As a child, Bob looked up to his mother who cooked from scratch and has fond memories of cooking with Patty, a family friend who threw “amazing dinner parties”. Patty remains an important influence to Bob; she even sang at his and Yader’s wedding. At the age of 30, Bob went back to school- to culinary school in St. Louis. He worked closely with a great chef during this time and soon found himself writing a food column called “Dinner and a Movie”. He later managed a restaurant and helped this restaurant grow to seven restaurants; this evolution pushed him toward marketing. Now, here we are. Bob is preparing the best breakfast hash of my life while I sip espresso on the stern of his boat soaking up the morning sun. Thank you Patty!

Bob’s cookbook will include a pantry list of supplies for the reader to always keep on hand. Each meal will combine what the reader already has with a few additional fresh and local ingredients to make the meal flavorful and unique. He will also have a basic bar section because what is boating without the occasional cocktail?

In finding his calling to food, Bob remembers his first “ah-ha” moment. In this moment, Bob is a child at his grandparents’ house. Little boy Bob has a handful of freshly picked, warm raspberries; he brings them in the house and puts them on ice cream- the raspberries melt the cool ice cream surrounding them. Bob tells me that this taste is “that moment that you’re always chasing”.

“That moment you’re always chasing”… I like this. I reflect on “ah-ha” moments- the simplicities that make life fascinating… the good conversation with a stranger, the cool breeze as you fall asleep, or the warm raspberries on your ice cream. Perhaps we should all chase our “ah-ha” moments. If we live a life or work a career full of “ah-has”, I think we’re on the right path. I think about my career “ah-has”- seeing my patient walk again after many weeks of therapy, being asked by a family to pray with them before their mother goes to surgery, a burn patient singing to Mariah Carey as we do his full body wound cares, and discussing life goals with a woman exactly my age who has just become paralyzed. These “ah-has” are not always wonderful but they show me life; they have confirmed that I am walking the path I was meant for. Of course, I have personal “ah-has” as well. As a child- dancing in the milk barn or swimming in the cold creek with my cousins. More recently- anchoring our boat out for the first time or sleeping on the plywood floor next to candlelight in our half built cabin.

“Ah-has” are simple moments with big impact; we must recognize them as such and use them as a compass. Like warm raspberries on ice cream, it is the simplicities of this life that are utterly fascinating, delicious, and small signs toward a life well lived. Cheers!

 

Getting Along Well Enough

Last week was one year of marriage for Michael and me. We celebrate it doing one of our favorite things- an unplanned road trip. We aim west and soon find ourselves in Colorado.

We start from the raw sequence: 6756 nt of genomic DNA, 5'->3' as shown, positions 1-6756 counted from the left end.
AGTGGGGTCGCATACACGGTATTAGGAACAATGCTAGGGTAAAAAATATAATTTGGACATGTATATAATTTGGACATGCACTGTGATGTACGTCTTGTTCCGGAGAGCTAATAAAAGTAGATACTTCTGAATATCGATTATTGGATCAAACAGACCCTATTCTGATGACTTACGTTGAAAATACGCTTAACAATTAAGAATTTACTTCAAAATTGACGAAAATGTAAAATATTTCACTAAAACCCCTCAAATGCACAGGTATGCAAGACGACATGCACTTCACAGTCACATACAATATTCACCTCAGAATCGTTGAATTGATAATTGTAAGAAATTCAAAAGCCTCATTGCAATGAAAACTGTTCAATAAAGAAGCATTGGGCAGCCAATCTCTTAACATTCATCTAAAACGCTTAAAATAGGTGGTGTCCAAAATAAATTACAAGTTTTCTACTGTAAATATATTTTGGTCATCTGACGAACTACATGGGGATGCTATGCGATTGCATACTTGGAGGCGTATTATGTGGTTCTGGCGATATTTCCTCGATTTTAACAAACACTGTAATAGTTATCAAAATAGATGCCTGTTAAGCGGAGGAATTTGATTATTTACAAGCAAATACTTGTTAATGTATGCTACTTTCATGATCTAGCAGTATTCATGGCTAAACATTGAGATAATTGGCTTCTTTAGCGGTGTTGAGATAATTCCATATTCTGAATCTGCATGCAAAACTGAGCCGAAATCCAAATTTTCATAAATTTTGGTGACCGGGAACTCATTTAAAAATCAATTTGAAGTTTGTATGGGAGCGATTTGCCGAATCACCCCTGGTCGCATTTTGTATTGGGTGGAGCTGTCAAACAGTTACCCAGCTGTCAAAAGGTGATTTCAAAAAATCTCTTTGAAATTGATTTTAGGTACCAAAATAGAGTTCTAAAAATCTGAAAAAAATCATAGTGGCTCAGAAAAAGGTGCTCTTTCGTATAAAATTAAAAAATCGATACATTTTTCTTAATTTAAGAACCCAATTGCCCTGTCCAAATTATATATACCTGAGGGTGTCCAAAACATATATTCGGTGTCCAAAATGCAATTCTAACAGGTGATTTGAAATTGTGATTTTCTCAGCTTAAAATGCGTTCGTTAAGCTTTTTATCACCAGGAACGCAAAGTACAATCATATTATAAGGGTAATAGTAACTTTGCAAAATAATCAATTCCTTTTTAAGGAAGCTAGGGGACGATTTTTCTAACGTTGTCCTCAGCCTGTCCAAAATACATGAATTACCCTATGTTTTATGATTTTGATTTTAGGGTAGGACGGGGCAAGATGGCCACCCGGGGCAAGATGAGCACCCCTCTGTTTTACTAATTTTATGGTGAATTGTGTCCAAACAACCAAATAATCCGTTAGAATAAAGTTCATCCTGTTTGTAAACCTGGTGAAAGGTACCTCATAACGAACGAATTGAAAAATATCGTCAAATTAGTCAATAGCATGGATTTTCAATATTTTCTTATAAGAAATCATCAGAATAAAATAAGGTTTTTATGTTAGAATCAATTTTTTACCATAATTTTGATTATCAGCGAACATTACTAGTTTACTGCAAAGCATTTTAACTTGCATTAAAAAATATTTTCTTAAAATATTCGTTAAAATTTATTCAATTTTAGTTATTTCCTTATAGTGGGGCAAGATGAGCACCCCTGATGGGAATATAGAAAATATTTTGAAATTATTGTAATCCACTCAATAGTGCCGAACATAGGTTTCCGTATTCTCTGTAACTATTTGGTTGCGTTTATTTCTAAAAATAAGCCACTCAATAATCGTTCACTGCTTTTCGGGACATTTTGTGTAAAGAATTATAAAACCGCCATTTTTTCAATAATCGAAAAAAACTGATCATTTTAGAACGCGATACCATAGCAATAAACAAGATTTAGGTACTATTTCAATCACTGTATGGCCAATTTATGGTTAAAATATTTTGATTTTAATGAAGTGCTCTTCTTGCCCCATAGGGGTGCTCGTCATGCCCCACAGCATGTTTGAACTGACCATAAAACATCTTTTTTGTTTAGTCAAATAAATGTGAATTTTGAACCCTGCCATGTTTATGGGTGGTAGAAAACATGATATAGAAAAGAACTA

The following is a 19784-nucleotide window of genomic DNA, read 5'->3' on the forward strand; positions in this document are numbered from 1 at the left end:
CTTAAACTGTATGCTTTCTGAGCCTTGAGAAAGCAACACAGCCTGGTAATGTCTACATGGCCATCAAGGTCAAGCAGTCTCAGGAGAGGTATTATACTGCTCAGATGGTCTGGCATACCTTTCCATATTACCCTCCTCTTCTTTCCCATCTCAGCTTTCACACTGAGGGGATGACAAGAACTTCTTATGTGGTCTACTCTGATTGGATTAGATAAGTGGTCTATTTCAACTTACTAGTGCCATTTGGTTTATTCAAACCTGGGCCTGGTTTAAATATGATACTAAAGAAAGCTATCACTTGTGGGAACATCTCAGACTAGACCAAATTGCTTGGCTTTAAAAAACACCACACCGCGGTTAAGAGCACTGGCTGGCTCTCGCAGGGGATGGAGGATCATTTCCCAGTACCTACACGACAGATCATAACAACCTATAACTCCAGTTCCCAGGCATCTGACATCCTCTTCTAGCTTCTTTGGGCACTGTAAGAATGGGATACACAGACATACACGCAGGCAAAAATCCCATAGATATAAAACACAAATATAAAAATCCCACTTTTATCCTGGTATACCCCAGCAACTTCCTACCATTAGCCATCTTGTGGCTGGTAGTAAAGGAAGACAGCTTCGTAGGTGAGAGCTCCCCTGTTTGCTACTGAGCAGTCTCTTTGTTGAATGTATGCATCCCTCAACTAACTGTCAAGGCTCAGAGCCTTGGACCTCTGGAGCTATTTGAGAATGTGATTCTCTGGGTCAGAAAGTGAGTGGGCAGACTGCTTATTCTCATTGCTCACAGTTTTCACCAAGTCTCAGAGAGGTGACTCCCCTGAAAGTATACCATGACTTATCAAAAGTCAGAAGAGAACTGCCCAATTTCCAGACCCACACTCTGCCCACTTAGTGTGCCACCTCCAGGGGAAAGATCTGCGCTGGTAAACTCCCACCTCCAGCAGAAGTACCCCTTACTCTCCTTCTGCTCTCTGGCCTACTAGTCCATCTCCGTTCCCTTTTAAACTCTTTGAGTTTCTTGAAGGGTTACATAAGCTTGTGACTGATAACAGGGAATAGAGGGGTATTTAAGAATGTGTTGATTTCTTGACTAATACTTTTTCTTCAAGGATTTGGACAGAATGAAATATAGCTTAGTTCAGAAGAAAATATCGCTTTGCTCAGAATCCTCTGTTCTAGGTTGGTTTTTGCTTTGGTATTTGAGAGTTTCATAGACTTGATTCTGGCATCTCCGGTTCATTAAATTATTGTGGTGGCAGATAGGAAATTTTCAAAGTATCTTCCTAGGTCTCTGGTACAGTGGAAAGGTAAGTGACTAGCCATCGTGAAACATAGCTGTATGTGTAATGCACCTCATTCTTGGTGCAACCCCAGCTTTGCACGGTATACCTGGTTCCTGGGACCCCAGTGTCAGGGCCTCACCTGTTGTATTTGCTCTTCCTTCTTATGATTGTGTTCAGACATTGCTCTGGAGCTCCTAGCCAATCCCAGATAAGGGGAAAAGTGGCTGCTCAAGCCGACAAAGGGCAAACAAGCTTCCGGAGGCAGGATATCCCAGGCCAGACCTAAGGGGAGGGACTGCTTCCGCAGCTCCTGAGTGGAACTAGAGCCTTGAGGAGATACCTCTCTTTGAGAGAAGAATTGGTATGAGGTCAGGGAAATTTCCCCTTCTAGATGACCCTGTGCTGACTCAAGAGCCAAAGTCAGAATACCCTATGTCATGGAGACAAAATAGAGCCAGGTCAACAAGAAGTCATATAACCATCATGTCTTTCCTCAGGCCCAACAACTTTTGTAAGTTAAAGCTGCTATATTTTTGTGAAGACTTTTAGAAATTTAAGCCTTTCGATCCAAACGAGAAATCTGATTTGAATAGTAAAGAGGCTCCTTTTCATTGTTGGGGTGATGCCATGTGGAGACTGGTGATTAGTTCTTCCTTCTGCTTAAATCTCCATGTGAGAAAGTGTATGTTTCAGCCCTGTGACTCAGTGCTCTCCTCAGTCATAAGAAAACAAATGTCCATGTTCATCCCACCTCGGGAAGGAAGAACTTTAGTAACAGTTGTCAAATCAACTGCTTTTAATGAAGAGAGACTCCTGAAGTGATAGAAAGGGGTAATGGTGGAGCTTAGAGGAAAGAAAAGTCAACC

As we hike The Colorado Trail, I think about being married, a critiqued choice these days (and rightfully so given the failure rate). As I sweat my buns off and see that cutie hiking ahead of me, I realize that hiking is something like marriage. You start strong- excited, optimistic, with big ideas. You start together. You prepare for this. Some prepare more than others but in the end, I wonder if preparation matters more than innovation and intent… I lean towards the latter. Some hikes face challenges early, some later. Some hikes turn out harder than expected. You might think you’re totally ready for this hike but then find yourself surprised by the altitude or the incline or your own physical and mental capacity to handle this. Sometimes, one cannot keep up to the other; one might need to slow things down for a minute so you can stick together.

At some point, you come to a fork in the trail. Michael wants to go one way, but I want to go the other. I think my way is better and try to convince Michael of this but he’s stubborn too; he thinks his way is better. We could go separately on our chosen paths, but we don’t. We picked each other for this journey; we go together.

Our packs start to get heavy. Michael’s is heavier though; he always chooses to carry the heavy one. I recognize this and offer to switch for a bit; I want to share the load. I don’t want this marriage, I mean this hike, to be one-sided. We find that this hike is challenging- lots of ups and downs; the best hikes often are. It’s so rewarding to get through that together, to share the valleys and the views, to high five at the summit.

Sometimes, when people do a long hike, they think they’re better off going alone, and some people are. I think about doing this hike alone… I know I’d be weaker without him. I’d have less fun too. I think about the campfire; I like it best when it reflects off Michael’s blue eyes. I like to talk about the stars together and theorize on what exists beyond us. I’d appear crazy if I talked to myself about this. Also, who would I laugh at? I’m not that funny on my own.

I may not have as much for myself when I hike with Michael. We’re almost out of water, and we overestimated the size of this blanket. I wake up 20 times during the night to fight for my half of this inadequate covering. We laugh at this in the morning until we realize we’re out of coffee; now that’s no joke. Maybe preparation does trump innovation; at least when it comes to coffee.

Michael points out things on the trail that I wouldn’t have noticed alone- a big black slug, a tree we couldn’t identify, and a beautiful prairie on top of a distant ridgeline. I find that we frequently ask how the other is doing- if the other needs a rest or a drink of water. Thunder rolls in the distance as we enter camp.